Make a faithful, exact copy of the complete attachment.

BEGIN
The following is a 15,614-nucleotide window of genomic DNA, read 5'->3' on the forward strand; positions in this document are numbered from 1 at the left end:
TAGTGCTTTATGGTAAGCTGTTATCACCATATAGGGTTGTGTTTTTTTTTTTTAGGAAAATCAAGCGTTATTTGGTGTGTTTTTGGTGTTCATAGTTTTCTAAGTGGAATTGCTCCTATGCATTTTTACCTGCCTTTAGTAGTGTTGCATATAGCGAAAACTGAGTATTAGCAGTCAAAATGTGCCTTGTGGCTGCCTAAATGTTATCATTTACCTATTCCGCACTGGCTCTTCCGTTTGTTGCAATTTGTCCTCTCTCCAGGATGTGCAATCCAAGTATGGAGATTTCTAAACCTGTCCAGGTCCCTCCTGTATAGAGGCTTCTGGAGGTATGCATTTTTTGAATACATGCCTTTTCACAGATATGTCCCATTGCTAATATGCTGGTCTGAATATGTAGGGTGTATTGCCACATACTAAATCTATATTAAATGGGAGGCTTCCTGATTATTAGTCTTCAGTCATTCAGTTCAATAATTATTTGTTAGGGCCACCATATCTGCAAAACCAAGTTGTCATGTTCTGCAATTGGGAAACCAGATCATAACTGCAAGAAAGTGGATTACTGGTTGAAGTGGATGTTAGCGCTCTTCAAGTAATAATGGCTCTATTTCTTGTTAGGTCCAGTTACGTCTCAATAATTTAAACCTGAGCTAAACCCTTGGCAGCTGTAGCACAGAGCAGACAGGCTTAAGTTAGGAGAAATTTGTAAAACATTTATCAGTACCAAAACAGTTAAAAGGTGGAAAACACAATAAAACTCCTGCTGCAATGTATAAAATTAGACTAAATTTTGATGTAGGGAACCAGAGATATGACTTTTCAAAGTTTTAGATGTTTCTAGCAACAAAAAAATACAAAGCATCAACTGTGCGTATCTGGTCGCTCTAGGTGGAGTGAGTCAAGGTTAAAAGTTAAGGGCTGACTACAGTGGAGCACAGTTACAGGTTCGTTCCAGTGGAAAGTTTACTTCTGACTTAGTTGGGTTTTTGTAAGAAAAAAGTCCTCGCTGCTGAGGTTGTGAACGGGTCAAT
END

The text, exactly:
The following is a 15,614-nucleotide window of genomic DNA, read 5'->3' on the forward strand; positions in this document are numbered from 1 at the left end:
TAGTGCTTTATGGTAAGCTGTTATCACCATATAGGGTTGTGTTTTTTTTTTTTAGGAAAATCAAGCGTTATTTGGTGTGTTTTTGGTGTTCATAGTTTTCTAAGTGGAATTGCTCCTATGCATTTTTACCTGCCTTTAGTAGTGTTGCATATAGCGAAAACTGAGTATTAGCAGTCAAAATGTGCCTTGTGGCTGCCTAAATGTTATCATTTACCTATTCCGCACTGGCTCTTCCGTTTGTTGCAATTTGTCCTCTCTCCAGGATGTGCAATCCAAGTATGGAGATTTCTAAACCTGTCCAGGTCCCTCCTGTATAGAGGCTTCTGGAGGTATGCATTTTTTGAATACATGCCTTTTCACAGATATGTCCCATTGCTAATATGCTGGTCTGAATATGTAGGGTGTATTGCCACATACTAAATCTATATTAAATGGGAGGCTTCCTGATTATTAGTCTTCAGTCATTCAGTTCAATAATTATTTGTTAGGGCCACCATATCTGCAAAACCAAGTTGTCATGTTCTGCAATTGGGAAACCAGATCATAACTGCAAGAAAGTGGATTACTGGTTGAAGTGGATGTTAGCGCTCTTCAAGTAATAATGGCTCTATTTCTTGTTAGGTCCAGTTACGTCTCAATAATTTAAACCTGAGCTAAACCCTTGGCAGCTGTAGCACAGAGCAGACAGGCTTAAGTTAGGAGAAATTTGTAAAACATTTATCAGTACCAAAACAGTTAAAAGGTGGAAAACACAATAAAACTCCTGCTGCAATGTATAAAATTAGACTAAATTTTGATGTAGGGAACCAGAGATATGACTTTTCAAAGTTTTAGATGTTTCTAGCAACAAAAAAATACAAAGCATCAACTGTGCGTATCTGGTCGCTCTAGGTGGAGTGAGTCAAGGTTAAAAGTTAAGGGCTGACTACAGTGGAGCACAGTTACAGGTTCGTTCCAGTGGAAAGTTTACTTCTGACTTAGTTGGGTTTTTGTAAGAAAAAAGTCCTCGCTGCTGAGGTTGTGAACGGGTCAAT